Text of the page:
Please discard any used Carbon Method Coating Cloths. Once dried, the material is of course extremely hard, and has many grinding edges when dried into the coating cloth. This makes it a real risk for scratching any surfaces it's accidentally applied to, and just isn't worth the risk. Once the material has dried in the coating cloth, simply discard it and use another.
Removing Previous Coatings
Before the first layer of application, remove all oils, waxes, silicone sprays, polymers, or any other previously applied protection products. There are several methods of doing this: chemically, mechanically, etc. We suggest using the method you feel most comfortable with. Ultimately, you have to get down to the bare metal. During this process, remove any surface rust or stains. You can also remove any unwanted scratches at this time. Some tools come with special coatings applied at the factory; be careful not to remove these coatings. Carbon Coat can be applied right over those coatings.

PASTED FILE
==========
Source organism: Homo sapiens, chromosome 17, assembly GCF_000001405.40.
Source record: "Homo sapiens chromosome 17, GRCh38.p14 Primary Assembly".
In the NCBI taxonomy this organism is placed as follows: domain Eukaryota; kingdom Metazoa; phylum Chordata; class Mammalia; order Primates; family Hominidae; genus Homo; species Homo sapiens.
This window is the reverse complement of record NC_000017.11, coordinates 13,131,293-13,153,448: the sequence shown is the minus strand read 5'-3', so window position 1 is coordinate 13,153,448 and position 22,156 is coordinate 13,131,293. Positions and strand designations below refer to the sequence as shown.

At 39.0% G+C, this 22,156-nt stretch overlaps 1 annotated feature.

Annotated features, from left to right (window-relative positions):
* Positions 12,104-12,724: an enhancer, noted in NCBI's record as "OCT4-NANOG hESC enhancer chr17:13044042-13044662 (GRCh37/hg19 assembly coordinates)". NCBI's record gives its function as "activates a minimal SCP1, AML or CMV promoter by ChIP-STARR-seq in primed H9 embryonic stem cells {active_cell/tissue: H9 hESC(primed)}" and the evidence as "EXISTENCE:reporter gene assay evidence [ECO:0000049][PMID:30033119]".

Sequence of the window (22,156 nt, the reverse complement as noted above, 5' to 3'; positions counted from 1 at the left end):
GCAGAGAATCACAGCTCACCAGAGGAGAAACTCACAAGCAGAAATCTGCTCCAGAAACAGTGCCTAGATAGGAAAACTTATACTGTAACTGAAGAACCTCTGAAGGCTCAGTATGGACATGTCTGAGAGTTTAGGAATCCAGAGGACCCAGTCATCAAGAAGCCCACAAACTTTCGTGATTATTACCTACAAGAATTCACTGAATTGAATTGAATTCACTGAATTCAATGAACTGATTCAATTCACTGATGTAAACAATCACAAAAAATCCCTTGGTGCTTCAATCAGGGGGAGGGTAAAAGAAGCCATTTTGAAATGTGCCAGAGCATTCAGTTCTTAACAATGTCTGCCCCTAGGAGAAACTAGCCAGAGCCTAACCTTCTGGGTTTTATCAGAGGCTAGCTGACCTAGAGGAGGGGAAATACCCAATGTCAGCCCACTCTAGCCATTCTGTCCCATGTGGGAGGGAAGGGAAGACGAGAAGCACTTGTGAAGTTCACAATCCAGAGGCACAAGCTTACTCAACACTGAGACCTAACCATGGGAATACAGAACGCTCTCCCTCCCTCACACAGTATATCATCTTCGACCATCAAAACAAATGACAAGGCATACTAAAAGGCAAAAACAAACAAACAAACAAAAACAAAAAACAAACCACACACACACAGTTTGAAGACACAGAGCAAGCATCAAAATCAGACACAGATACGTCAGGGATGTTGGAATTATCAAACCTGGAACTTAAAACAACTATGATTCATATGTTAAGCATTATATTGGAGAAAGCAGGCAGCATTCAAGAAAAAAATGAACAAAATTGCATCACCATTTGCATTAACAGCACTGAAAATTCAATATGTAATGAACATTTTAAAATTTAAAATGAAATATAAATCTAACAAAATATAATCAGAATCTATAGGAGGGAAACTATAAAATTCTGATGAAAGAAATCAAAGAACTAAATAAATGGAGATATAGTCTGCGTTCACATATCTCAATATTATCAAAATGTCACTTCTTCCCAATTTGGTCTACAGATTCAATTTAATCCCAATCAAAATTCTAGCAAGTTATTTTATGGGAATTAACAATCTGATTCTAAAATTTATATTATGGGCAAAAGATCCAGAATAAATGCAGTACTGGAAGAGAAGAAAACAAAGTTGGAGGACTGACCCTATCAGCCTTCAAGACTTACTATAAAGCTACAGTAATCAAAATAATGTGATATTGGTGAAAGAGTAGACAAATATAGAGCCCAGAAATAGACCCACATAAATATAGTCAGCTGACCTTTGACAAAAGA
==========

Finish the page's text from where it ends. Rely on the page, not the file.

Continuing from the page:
After stripping previous coatings and exposing bare metal, remove all metal dust with denatured alcohol, mineral spirits, or isopropyl alcohol. Continue applying the chosen solvent to the tabletop until your rag wipes away clean. Completely remove any possible contaminations to prevent the top from potentially rusting under the coating.
Put on latex or nitrile gloves and wear them throughout the duration of Carbon Coat installation. This prevents transfer of skin oils to the working surface. If skin oils are present on a cast iron work surface, rust spots will eventually form under the Carbon Coat.